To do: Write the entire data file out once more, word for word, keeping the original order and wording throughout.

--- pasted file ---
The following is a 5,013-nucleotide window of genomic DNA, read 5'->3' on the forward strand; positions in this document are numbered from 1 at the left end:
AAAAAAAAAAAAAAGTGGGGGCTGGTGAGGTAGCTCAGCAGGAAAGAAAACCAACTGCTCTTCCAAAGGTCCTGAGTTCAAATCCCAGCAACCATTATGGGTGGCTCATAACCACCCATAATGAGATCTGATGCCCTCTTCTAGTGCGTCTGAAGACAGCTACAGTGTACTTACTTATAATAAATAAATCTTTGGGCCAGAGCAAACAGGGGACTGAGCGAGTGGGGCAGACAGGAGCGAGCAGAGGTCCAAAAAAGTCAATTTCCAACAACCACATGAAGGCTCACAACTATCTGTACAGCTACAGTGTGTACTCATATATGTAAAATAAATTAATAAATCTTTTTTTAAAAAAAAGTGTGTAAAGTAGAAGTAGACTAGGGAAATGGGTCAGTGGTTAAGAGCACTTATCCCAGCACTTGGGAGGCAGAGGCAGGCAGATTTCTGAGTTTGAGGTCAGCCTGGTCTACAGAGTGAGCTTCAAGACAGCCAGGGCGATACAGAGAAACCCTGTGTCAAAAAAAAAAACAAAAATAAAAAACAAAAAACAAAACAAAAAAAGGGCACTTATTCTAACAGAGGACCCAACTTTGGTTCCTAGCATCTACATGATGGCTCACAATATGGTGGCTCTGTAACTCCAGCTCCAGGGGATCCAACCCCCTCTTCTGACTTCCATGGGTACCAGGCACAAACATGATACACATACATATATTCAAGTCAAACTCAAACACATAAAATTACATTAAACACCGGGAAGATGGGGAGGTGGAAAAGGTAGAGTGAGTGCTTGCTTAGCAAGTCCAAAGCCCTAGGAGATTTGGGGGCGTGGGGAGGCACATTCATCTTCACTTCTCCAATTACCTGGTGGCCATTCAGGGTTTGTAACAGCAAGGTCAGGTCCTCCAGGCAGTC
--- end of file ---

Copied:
The following is a 5,013-nucleotide window of genomic DNA, read 5'->3' on the forward strand; positions in this document are numbered from 1 at the left end:
AAAAAAAAAAAAAAGTGGGGGCTGGTGAGGTAGCTCAGCAGGAAAGAAAACCAACTGCTCTTCCAAAGGTCCTGAGTTCAAATCCCAGCAACCATTATGGGTGGCTCATAACCACCCATAATGAGATCTGATGCCCTCTTCTAGTGCGTCTGAAGACAGCTACAGTGTACTTACTTATAATAAATAAATCTTTGGGCCAGAGCAAACAGGGGACTGAGCGAGTGGGGCAGACAGGAGCGAGCAGAGGTCCAAAAAAGTCAATTTCCAACAACCACATGAAGGCTCACAACTATCTGTACAGCTACAGTGTGTACTCATATATGTAAAATAAATTAATAAATCTTTTTTTAAAAAAAAGTGTGTAAAGTAGAAGTAGACTAGGGAAATGGGTCAGTGGTTAAGAGCACTTATCCCAGCACTTGGGAGGCAGAGGCAGGCAGATTTCTGAGTTTGAGGTCAGCCTGGTCTACAGAGTGAGCTTCAAGACAGCCAGGGCGATACAGAGAAACCCTGTGTCAAAAAAAAAAACAAAAATAAAAAACAAAAAACAAAACAAAAAAAGGGCACTTATTCTAACAGAGGACCCAACTTTGGTTCCTAGCATCTACATGATGGCTCACAATATGGTGGCTCTGTAACTCCAGCTCCAGGGGATCCAACCCCCTCTTCTGACTTCCATGGGTACCAGGCACAAACATGATACACATACATATATTCAAGTCAAACTCAAACACATAAAATTACATTAAACACCGGGAAGATGGGGAGGTGGAAAAGGTAGAGTGAGTGCTTGCTTAGCAAGTCCAAAGCCCTAGGAGATTTGGGGGCGTGGGGAGGCACATTCATCTTCACTTCTCCAATTACCTGGTGGCCATTCAGGGTTTGTAACAGCAAGGTCAGGTCCTCCAGGCAGTC